The device can comprise means for feeding a fluid into the space between the inside of the chamber and the outside of the modules, under a pressure that is at least equal to the inlet pressure of the feedstock.
The first flexible means for connecting heat exchange means can comprise porous thermal insulation means and means for flushing these insulting means by a flow of the fluid that is obtained from the space between the inside of the chamber and the outside of the modules.
The exchange surface can be a radiant pipe that is fed by a gas burner.
The invention will be better understood, and its advantages will emerge more clearly from reading the description of embodiments, in no way limiting, illustrated by the accompanying figures below, among which:
The outside of the modules and the inside of the chamber thus define an insulated space from:
This annular space can be used to maintain there a pressure of a neutral fluid with regard to chemical reactions so as to monitor possible leaks by applying pressure that is slightly higher than that which prevails in the reactor modules and/or in heat exchange pipes (4).
Each reactor module (44) usually comprises, in the case of the implementation of chemical reactions that require at least at start-up an input of calories, a series of elements that makes possible at least in a first zone an input of heat that is necessary to the start-up of the reaction. This chamber can be used for globally exothermic reactions that require, however, the input of calories at start-up, such as, for example, the catalytic hydrogenation reactions. This chamber is more particularly applicable for the implementation of any endothermic reaction but more particularly for the implementation of reactions of steam-cracking, pyrolysis, catalytic dehydrogenation and catalytic vaporeforming of hydrocarbons or hydrocarbon fractions in which the reaction temperature is most often greater than about 350° C. and where one of the problems to be solved is to limit the secondary reactions that result in the formation of tar and/or coke.
Walls (11) and (12) that are inside each module (44) play an important role in heat exchange, since they can absorb the radiation that is emitted by the jackets of the heat exchange means and consequently the temperatures of these jackets and walls have a tendency to attain equilibrium. It is then possible to increase in particular the exchange surface and virtually to double it by designing the device in a particular manner. Actually, although the heat exchange means can be placed in staggered rows, it is preferable, in order to increase the exchange surface, to arrange these heat exchange means so that they are aligned, which makes it possible to constitute n rows of m heat exchange means in the direction of the length (for a total number of heat exchange means that is equal to (n×m); thus at least one longitudinal zone that contains at least one reactor module and most often at least two longitudinal zones that each contain at least one reactor module, whereby each module comprises at least one and often several layers of heat exchange means and whereby each longitudinal zone is separated from the next by a wall that is made of refractory material, will be formed. It thus is possible to increase the heat exchange surface by an optimized surface, such as, for example, by the addition of flanges on the outside jackets of the heat exchange means that take part in the heat transfer.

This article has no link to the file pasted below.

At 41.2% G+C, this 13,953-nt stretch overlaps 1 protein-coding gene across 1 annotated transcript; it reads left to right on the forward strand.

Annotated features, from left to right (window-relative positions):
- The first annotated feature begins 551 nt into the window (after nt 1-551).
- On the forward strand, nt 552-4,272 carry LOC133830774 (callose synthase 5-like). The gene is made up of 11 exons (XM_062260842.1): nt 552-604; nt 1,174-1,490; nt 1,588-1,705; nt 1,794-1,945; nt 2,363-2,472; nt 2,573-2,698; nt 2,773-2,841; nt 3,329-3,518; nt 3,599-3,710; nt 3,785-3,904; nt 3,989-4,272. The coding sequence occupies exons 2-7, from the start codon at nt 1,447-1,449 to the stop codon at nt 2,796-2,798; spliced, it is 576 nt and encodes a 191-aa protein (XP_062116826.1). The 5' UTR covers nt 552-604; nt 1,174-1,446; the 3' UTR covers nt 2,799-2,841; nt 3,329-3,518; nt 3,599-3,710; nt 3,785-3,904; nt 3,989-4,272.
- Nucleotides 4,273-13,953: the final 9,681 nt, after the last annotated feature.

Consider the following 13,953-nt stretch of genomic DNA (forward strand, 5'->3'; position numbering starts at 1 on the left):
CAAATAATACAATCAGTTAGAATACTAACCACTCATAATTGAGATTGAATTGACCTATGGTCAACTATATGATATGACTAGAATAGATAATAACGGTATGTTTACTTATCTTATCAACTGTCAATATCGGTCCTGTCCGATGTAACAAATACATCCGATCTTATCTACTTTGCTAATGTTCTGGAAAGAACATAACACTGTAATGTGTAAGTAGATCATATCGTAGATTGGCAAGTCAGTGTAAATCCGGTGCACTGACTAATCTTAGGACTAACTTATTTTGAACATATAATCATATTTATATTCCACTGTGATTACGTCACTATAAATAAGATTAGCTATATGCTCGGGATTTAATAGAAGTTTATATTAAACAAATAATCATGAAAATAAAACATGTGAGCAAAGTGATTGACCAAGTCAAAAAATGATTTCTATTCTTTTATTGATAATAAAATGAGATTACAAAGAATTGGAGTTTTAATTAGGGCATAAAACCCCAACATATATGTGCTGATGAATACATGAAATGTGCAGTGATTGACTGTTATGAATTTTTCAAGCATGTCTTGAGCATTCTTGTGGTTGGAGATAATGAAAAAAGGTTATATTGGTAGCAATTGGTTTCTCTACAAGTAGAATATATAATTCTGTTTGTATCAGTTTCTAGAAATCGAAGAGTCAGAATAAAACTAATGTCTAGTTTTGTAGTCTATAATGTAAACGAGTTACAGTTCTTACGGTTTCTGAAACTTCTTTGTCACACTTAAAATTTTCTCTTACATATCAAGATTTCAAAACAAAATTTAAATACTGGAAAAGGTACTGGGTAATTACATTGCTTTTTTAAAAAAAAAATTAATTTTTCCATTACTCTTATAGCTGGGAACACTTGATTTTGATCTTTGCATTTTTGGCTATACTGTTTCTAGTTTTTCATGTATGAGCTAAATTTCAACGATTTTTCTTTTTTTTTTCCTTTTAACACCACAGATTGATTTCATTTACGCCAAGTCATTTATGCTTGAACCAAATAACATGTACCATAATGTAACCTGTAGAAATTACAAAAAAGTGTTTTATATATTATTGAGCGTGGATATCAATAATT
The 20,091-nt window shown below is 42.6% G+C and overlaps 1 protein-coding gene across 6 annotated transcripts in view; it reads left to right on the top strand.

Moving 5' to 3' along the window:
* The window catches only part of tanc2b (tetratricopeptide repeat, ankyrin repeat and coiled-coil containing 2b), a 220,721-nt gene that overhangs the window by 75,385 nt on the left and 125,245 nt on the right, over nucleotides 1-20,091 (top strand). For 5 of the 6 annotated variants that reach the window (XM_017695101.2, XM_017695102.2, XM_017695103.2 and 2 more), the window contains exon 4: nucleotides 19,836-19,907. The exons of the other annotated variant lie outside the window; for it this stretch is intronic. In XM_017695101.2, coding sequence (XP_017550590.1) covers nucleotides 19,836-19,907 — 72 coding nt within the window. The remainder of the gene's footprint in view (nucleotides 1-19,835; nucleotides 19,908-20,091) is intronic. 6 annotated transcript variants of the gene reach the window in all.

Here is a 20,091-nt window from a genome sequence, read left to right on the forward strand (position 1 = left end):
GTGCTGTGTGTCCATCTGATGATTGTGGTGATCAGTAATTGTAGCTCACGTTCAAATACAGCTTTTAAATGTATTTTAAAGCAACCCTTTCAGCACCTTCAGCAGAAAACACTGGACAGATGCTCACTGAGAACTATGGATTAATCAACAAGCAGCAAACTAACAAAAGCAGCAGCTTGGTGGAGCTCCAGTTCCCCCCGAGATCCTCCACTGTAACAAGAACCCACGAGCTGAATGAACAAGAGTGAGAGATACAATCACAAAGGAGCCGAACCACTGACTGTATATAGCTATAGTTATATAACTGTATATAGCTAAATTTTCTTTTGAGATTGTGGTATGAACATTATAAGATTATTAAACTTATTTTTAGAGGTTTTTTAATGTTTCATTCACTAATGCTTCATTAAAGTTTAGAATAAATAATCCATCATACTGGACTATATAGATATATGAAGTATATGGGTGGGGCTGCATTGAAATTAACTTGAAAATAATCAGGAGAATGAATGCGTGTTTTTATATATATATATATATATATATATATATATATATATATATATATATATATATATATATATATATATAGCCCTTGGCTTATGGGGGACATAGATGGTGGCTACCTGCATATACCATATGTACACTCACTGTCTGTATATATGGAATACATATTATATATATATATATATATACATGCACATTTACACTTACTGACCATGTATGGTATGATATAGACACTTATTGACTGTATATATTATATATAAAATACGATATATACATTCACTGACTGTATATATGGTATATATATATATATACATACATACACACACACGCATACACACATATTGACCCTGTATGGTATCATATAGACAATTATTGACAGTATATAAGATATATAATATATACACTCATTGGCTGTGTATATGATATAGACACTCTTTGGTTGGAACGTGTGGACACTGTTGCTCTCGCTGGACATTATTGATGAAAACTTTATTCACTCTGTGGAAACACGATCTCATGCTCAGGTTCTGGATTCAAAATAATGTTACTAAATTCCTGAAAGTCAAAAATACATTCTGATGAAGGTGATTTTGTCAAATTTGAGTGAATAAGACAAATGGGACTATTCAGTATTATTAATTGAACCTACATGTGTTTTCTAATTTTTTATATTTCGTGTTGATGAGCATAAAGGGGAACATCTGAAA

By radiation, the temperature of these walls increases and has a tendency to reach a value that is very close to that of the outside jackets of heat exchange means (4). These walls will therefore also take part in the gas heating process by convection. Thus, in this embodiment, whereby the exchange surface is significantly increased, it will be possible to obtain the same temperature of process gas with a temperature of the outside jackets of the heat exchange means and wall with a thickness that is relatively smaller, which consequently makes possible a reduction of the coke formation. In a particular embodiment, each longitudinal zone can comprise a single row of heat exchange means.
According to these two embodiments, the convective exchanges between the process gas and the walls are broadly increased, and they can be further improved by imposing high speeds on the process gas and by creating turbulence zones. Increasing the process gas speed can be obtained, for example, by using walls whose shape promotes this speed increase and the appearance of turbulence zones. Walls of particular shapes are shown in
The walls are usually made of refractory material. All refractory material, and in particular the mineral refractory materials, such as, for example, the ceramic materials, can be used to produce the walls. It is possible to cite by way of examples zirconium, silicon carbide, mullite and various refractory concretes. In some cases, metallic materials that resist temperatures that are higher than 700° C. can also be used. They can sometimes have a ceramic coating.